The End Game for High Project Costs

Appears to be lower costs, according to reports emerging from Australia.

The Aussie mining sector has been hit hard by rising costs of late. To the point where big projects are being delayed or shelved.

But this stymying of development has an upside for the resource sector.

Look at Chevron Australia. Officials from that company said at a conference this week they are now finding more employees for their $52 billion Gorgon LNG plant in Western Australia. Labor that’s badly needed to complete the mega-project.

Other oil and gas firms report that personnel and equipment are becoming more plentiful amid the mining slowdown. And a greater supply of these things is the first step toward costs coming down.

Of course, delayed projects and emigrating staff sounds like bad news for the mining sector. But these are likely natural–and ultimately productive–happenings.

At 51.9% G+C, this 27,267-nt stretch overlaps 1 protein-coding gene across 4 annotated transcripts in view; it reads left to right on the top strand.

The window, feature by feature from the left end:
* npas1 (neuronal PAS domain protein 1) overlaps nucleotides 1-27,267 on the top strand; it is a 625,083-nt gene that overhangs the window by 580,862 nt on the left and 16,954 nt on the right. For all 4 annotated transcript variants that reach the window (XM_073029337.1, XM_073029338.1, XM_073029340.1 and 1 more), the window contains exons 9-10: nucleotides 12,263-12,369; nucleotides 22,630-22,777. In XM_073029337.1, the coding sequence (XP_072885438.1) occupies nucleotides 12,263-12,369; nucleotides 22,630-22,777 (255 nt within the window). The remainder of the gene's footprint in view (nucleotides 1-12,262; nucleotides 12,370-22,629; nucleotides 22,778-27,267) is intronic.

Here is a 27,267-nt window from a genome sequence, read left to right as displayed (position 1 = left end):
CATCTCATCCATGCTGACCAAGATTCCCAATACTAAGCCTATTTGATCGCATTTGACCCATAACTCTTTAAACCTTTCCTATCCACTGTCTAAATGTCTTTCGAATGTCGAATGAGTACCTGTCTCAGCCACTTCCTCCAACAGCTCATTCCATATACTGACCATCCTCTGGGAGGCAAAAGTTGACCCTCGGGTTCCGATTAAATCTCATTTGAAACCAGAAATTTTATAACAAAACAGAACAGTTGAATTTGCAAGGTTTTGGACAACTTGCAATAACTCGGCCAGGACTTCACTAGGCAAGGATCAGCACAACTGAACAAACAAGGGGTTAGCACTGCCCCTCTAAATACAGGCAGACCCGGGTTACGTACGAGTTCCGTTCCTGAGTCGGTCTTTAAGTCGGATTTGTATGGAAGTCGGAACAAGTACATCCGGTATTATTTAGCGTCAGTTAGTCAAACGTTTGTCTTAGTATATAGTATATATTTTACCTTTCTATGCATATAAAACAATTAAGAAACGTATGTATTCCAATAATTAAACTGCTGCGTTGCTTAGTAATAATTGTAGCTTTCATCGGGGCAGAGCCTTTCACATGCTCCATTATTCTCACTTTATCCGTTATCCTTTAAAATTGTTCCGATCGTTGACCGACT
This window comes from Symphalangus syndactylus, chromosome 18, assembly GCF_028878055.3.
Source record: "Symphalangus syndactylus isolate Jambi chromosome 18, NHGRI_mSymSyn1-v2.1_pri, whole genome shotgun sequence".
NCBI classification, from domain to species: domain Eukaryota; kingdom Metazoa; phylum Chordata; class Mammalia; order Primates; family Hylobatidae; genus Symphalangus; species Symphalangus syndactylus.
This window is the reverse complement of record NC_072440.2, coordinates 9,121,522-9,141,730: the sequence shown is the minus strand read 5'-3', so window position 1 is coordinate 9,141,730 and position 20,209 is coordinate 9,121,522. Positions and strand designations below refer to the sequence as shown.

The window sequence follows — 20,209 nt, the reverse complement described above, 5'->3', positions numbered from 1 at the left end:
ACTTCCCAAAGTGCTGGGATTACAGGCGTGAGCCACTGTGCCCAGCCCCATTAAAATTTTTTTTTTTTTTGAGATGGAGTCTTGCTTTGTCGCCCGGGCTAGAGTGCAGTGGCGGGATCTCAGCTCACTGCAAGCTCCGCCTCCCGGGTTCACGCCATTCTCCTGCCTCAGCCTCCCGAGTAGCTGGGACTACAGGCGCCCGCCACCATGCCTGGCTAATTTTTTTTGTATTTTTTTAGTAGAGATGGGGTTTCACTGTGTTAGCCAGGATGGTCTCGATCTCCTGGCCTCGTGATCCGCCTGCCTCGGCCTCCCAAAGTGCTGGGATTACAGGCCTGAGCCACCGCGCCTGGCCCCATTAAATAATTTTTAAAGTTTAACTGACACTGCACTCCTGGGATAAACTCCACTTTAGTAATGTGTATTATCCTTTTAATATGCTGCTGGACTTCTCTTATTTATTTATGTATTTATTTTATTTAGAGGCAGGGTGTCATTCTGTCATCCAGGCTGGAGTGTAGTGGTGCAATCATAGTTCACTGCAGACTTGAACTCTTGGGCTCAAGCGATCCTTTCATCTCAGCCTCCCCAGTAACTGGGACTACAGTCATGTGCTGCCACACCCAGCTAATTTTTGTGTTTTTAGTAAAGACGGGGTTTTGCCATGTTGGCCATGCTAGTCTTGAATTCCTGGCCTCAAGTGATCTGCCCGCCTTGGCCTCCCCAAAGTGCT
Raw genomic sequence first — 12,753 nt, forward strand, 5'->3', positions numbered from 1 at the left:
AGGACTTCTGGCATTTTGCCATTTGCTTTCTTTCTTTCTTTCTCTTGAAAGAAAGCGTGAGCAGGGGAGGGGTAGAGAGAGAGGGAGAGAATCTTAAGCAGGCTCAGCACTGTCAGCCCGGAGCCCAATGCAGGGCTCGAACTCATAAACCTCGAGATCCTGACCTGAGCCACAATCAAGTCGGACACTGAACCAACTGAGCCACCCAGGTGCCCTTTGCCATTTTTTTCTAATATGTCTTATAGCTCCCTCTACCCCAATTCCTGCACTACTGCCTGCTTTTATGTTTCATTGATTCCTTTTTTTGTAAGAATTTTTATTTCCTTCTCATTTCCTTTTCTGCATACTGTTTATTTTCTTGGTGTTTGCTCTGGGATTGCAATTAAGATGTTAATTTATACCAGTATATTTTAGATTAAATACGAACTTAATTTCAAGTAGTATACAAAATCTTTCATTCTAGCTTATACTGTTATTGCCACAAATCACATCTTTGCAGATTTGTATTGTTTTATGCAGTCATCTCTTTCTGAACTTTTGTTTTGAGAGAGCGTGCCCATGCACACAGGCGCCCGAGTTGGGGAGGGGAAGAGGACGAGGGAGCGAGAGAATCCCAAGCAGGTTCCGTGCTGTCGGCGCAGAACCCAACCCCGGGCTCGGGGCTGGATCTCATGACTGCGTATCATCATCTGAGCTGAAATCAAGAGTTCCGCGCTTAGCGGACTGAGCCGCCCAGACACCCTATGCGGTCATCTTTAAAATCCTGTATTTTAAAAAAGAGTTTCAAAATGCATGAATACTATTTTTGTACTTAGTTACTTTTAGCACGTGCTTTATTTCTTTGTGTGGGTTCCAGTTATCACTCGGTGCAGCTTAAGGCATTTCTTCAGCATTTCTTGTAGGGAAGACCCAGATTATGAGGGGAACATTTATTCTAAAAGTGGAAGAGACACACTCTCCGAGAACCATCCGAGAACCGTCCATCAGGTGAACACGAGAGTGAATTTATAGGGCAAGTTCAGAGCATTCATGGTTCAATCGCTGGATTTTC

The mining sector, and its investors, will be forced to re-examine their project development pipeline. Many of the projects that passed muster during the boom times will now be discarded.

A smaller number of better, stronger projects will remain standing for development. Reducing the overall level of activity across the industry. And bringing costs for surviving projects back down to reasonable levels.

The petroleum sector went through this process the last few years. Part of the reason oil and gas projects are positioned to capitalize on labor and supplies released from the waning mining sector.

Good news (ultimately) for good projects.

Here’s to smart development,

Dave Forest

dforest@piercepoints.com

 

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